The Town of Midland hosted The Tall Ships Challenge and Northern Heat Rib Series in July. Dockside Tuesdays were organized by Alvin Light and John Simcon and these performances took place at the Midland Town Dock rain or shine. Artists featured were Bill Chambers, Mike Roberts, Nick Howell, Tyler French, René Lesaux, Marlon Gibbons, Ron Whitman, Cassandra Rutherford, and Emma Reynolds.
The Town of Penetanguishene hosted the Bayside Summer Soiree starting at the beginning of June with Dutton and Hanmore Band, followed weekly by other great local talent including Outlaw Sons, The Wendy Whelan Band, Emma Reynolds targeting the younger concert goers, Groove Trilogy, Skillset, 93 North, Sandra Good Band, Bandwidth, Red Hot Stove Pipe Band, Gold Ole Boys and The Brudders finishing things off for the season. All the performances took place at the beautiful Ampitheatre at Parc Rotary Chaplain Wendat Park.
All Things Canadian made its return to the Town of Penetanguishene this past summer bringing together the diverse cultures of Anglophones, Francophones and Indigenous, including First Nations and Métis. The event included activities for the family, over forty vendors, and a series of performers including the Red Hot Stove Pipe Band, Robb Watts, 93 North and Shania Twin. It was a wonderful time for all who attended.
The Penetanguishene Centennial Museum and Archives was a hive of activity this summer. They hosted activities such as the Downtown Historical Walking Tours, Connecting with Our Ancestors reception on July 22 with a Tea and Talk featuring Laura Lee Bellehumeur Kearns to complementthe opening. They took tourists and locals on the Rotary Champlain Wendat Park Walking Tour throughout July and August. Family Fun Days, Laundry Time and Write Through History programs were held for the kids throughout July and August. An Author Talk with Doug Fox took place on August 31st. Just as the summer was winding down and fall was upon us, the Museum was a participant in providing programs for the Inaugural Indigenous Art and Culture Awareness Week.
Tiny Township celebrated the 18th Festival du Loup de Lafontaine, a great celebration of Francophone culture and heritage in the heart of summer. Other events in Tiny included Franco-Ontario Day, Tiny Farm Crawl, Balm Beach Busk ‘til Dusk which took every Thursday evening, weather permitting, and the Georgian Bay Festival which included entertainment for the entire family, and a marketplace for local artisans.
Tay Township hosted the annual Portarama Family Festival, Parade and Fireworks, a family-centered celebration, on the Victoria Day weekend. Tay Canada Day Festival Parade and Antique Car Show took place in Victoria Harbour in June. Tay Bike Day took place at Bridgeview Park on July 23rd as well as Community Day at the Waubaushene Legion Branch 316. Both these family events were held on July 23rd.
Chimnissing First Nation (Beausoleil First Nation) held events over the summer. A Virtual Children’s Workshop was held on June 22nd, followed by a Celebration of Pride on June 30th. The return of the Island in the Sun Pow Wow took place on Christian Island on July 9th where all are welcomed to attend. This gathering allows us to see the vibrant and meaningful regalia that participants wear, and to hear the beat of the drums to the heartbeat of Mother Earth. Also, a Traditional Women’s Wellness Discussion, organized by the Chimnissing Heritage and Culture took place with present Laurie Wells on August 25th. A program called “Tea with Our Elders” is a weekly zoom meeting which ran September 22nd and 29th. It would be wonderful to listen to the stories our Elders have to tell over a nice cup of tea. Finally, an Open Mic and Jam takes place every Wednesday at the Event Centre which brings out the entertainer in all.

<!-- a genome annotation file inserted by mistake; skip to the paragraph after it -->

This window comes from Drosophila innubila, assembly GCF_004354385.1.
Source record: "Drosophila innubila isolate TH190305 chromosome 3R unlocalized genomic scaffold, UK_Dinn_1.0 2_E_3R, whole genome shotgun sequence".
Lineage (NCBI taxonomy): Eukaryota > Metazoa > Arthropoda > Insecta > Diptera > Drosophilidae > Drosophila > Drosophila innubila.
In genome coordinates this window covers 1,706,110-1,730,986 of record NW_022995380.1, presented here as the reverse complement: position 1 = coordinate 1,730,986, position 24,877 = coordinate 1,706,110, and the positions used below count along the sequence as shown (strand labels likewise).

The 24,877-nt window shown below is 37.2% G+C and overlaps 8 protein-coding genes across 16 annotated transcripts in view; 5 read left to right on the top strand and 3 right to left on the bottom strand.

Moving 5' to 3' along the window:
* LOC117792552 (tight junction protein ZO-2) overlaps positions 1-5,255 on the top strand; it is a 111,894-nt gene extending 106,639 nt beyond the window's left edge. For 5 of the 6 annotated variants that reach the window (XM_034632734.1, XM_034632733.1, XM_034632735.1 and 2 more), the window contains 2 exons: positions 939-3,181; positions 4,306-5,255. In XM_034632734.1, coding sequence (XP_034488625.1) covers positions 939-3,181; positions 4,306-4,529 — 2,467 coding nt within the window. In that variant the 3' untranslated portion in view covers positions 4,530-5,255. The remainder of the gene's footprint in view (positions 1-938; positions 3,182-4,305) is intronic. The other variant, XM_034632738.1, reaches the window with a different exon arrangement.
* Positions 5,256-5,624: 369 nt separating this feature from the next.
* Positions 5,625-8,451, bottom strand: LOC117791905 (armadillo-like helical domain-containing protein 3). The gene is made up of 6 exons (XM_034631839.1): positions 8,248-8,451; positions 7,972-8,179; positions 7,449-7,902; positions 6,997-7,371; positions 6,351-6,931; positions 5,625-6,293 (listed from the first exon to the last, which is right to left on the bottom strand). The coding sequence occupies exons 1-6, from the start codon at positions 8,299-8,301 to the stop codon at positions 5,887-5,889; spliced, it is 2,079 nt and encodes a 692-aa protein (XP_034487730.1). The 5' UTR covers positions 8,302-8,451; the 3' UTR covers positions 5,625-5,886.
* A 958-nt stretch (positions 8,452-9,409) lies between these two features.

The inaugural Indigenous Art and Culture Awareness Week took place the week of September 19th and was a joint effort between Beausoleil First Nation, Midland Cultural Centre, Midland Public Library, Penetanguishene Centennial Museum and Archives, Sainte Marie among the Hurons, and the Culture Alliance. It began with a Sunrise Ceremony at Neezhoday Park in Midland where anyone was allowed to attend, and it took place despite the rain. It was a week filled with learning and activities for everyone. The Foundations of Cultural Competency Workshop was held at the Wye Marsh Wildlife Centre. Acoustic Café with Shawn Corbiere took place in the MCC Atrium, Digging Roots a JUNO Award winning band performed at the MCC, and an Artist Talk was held at the MCC Gallery of Indigenous Art with Clayton Samuel King, a member of the Beausoleil First Nation, where participants got to meet this artist who was exhibiting his art at the time. The Midland Public Library held a series of Author Visits throughout the week, and the public could attend to hear Sherry Lawson, a citizen of the Chippewas of the Rama First Nation share her stories, Dr. Chantal Fiola, a Michif (Red River Métis) award-winning author, and then Joanne Robertson, a Miska Anungo Kwe (Red Star Woman), an Anishinaabe author, illustrator and water protection activist. Parks Canada, Shawn Corbiere, conducted two Guided Natural and Cultural History Hikes in the Georgian Bay Islands National Park/Beausoleil Island National Historic Site and, Shawn also provided a public demonstration of Flint Knapping.
Overall, it was a great summer of activities for everyone in the Heart of Georgian Bay and we hope you got out to enjoy these fantastic events. It is going to be a beautiful Fall, so get out there and enjoy everything “culture” our region has to offer.
If you have any events coming up this Fall, Winter or Spring be sure to let us know about them, and we will ensure that it is included in our newsletter.
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Culture Alliance in the Heart of Georgian Bay www.culturealliance.ca